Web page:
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  #26  
Old 11-04-2008, 07:44 PM
Diesel on the brain
 
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Location: Upstate Virginia
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I have about $1200 in my used Onan diesel. It's a 7.5kw unit and will run the well pump, pellet stove(s), TV, computer and ceiling fans. Enough to be very comfy. It also doesn't need to run 24/7. It will sip fuel at around .6 gallons/hour at FULL load, which I can't really do continuously.

-Tad
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  #27  
Old 11-04-2008, 07:58 PM
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Generally speaking, natural gas would be a better choice based on fuel supply. As has been said, the reason you are getting a generator is to take over when power is out. So, when designing for a situation like this, do you factor in a risk analysis or do you base it on a worst case scenario.

If you want to take the risk that power will come back in X number of hours or days, then reflect that on your fuel tank capacity. But if you design for "unlimited" number of days then maybe NG is best (assuming the NG supply is not interrupted.)

In my part of the country, the norm seems to be NG on larger home generators.

Also, check with your local power company. Some provide information on how to connect your generator and how to isolate it from their system. Some also have meter socket equipment that has a built-in switchover switch.
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  #28  
Old 11-04-2008, 11:39 PM
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That's right, I forgot to mention that your utility will be much happier if you have your genset connected through a transfer switch so that your generated power doesn't fry some poor Wichita Lineman.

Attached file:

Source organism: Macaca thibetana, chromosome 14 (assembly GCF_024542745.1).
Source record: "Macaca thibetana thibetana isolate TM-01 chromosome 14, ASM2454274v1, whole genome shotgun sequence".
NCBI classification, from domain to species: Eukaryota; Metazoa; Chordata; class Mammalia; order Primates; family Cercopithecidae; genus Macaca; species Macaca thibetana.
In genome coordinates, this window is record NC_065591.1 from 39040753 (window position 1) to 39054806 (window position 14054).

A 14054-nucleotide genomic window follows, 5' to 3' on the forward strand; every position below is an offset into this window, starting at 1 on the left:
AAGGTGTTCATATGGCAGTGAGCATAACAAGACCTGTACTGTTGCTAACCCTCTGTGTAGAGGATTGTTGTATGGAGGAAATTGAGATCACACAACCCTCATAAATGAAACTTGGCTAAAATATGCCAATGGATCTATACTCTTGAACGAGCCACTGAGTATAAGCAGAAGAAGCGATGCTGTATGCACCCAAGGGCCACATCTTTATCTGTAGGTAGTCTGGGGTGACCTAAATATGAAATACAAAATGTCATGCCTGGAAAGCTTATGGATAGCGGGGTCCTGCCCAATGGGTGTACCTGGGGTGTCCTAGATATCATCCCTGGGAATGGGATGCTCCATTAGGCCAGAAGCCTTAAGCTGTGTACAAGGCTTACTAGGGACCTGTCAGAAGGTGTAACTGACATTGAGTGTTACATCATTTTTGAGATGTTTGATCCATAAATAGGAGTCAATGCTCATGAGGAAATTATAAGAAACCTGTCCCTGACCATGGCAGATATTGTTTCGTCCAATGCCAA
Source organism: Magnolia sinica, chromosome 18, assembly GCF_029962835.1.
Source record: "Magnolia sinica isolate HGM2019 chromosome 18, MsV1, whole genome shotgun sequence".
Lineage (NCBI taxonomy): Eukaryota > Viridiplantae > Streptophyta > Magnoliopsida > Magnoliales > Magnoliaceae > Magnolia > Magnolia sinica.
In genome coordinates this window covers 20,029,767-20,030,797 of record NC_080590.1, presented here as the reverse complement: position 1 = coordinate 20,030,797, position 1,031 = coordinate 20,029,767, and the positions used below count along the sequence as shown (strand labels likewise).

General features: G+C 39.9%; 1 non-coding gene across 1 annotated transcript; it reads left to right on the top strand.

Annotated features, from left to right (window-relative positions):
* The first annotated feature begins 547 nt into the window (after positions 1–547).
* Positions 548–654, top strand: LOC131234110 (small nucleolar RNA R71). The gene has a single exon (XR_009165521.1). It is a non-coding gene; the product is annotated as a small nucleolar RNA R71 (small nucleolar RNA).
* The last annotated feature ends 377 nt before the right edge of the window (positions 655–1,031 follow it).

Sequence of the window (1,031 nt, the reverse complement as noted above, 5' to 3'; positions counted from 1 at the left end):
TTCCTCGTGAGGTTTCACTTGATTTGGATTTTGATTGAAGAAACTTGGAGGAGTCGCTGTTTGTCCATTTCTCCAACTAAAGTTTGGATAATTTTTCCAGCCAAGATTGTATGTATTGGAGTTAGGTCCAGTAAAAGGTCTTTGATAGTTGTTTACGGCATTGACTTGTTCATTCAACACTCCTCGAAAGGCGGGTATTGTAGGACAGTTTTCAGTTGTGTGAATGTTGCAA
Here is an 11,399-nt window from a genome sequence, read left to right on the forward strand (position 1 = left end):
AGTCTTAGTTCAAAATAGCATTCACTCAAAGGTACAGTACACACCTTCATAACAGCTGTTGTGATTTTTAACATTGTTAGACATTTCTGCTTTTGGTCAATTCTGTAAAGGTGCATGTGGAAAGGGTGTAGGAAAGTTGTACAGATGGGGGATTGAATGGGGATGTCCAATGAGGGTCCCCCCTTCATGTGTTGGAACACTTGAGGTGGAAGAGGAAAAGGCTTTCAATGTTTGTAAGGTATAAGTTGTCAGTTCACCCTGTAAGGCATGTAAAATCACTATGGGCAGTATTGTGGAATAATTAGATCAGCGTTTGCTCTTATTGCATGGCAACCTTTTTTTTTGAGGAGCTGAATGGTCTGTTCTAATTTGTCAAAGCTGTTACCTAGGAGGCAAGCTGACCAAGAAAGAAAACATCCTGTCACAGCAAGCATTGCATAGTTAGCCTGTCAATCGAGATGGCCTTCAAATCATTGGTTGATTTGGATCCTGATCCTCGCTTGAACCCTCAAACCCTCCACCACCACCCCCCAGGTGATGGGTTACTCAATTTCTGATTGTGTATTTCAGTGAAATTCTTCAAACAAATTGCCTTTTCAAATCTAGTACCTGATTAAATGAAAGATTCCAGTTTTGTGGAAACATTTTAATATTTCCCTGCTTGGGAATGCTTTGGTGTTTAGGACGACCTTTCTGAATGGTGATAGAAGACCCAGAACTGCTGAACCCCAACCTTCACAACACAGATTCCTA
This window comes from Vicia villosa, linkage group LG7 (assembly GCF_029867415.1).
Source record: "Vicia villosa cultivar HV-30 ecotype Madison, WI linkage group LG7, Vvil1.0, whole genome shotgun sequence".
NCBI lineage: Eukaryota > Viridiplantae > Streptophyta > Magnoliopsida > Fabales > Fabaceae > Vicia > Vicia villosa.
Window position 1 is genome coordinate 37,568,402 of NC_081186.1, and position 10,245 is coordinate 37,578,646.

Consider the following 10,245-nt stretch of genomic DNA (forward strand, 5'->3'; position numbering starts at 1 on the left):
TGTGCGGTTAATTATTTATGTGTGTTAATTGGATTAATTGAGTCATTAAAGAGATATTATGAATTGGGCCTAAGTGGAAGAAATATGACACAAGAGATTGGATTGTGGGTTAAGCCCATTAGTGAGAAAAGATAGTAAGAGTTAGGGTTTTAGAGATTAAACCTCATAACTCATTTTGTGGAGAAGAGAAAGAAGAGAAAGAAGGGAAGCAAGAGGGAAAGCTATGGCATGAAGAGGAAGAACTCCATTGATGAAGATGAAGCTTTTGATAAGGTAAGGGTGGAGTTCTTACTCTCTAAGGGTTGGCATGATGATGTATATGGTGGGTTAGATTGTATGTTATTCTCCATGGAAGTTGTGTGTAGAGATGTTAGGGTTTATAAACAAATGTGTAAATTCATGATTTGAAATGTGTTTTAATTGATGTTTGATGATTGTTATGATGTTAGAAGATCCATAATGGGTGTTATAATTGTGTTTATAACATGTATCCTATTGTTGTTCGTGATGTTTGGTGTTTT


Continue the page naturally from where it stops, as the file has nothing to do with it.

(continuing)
Another good thing about the commercial gensets (Onan, etc.) is that you can always get parts and repair for them. In that respect they are like a Mercedes. The one time I had trouble with my unit, I visited a local generator place. They didn't know me from Adam and had never seen my installation but once I gave them my make and model number, they knew right what to do. Came out and fixed my problem in a couple of hours. You won't get that kind of service on a Wal-Mart cheapo.
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"Buster" in the '95

Our all-biodiesel family
1995 E300D (W124) . .239,000 miles My car
1996 E300D (W210) . .313,000 miles Wife's car
Santa Rosa population 170,685 (2012)
Total. . . . . . . . . . . . 722,685
"Oh lord won't you buy me a Mercedes Benz."
-- Janis Joplin, October 1, 1970
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  #29  
Old 11-05-2008, 12:17 AM
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What about using your Mercedes diesel as a "generator?" Essentially using an inverter hooked up to the battery, and the engine to keep the battery from draining down. I thought about that a while ago as an economical solution to the periodic short-lived power outages here, where my main concern is keeping the refrigerator cold and tropical pets warm, and maybe powering the computer for entertainment I'd just run a long extension cord inside. I would imagine that the Benz wouldn't use much fuel at fast idle, and I have a small supply of biodiesel around.
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  #30  
Old 11-05-2008, 01:01 AM
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Quote:
Originally Posted by 1985Az300DTurbo View Post
I'm considering the purchase of a 5-7.5kw generator for home emergency power and would like to know the forum members thoughts on going with diesel over gasoline power. I know this is a loaded question given the makeup of this forum, but here's my thought process:

1. I already own an emergency diesel storage system (85' 300D) so my fuel gets rotated regularly. I might even be able to talk my wife into increasing the diesel storage capacity if I can sell her on this idea
2. Diesel engines are simpler and have less toxic exhaust fumes (I believe this is true) for humans and animals outside.
3. Diesel engines are made for continuous use.

A little more background:

1. I live in Phoenix, Arizona and a summer black out is a worst case scenario in our climate. We can pile on blankets and sleeping bags in the winter but their's no escaping the heat in the summer....
2. I would size the generator to run an evaporative cooler, refrigerator, a few lights, TV, radio, etc.
3. I recognize that I will pay a few more bucks for diesel power over gasoline power but there are a number of Yanmar clone powered gen sets that look attractive out there.

What else am I missing in my thought process?

I appreciate the feedback from this forum. I wouldn't be driving a 23 year old diesel Benz if it weren't for this forum.

Mark
Go with the diesel! You can always run it on biodiesel in this state and it's available at Western States Petroleum on 16th Ave and Grand.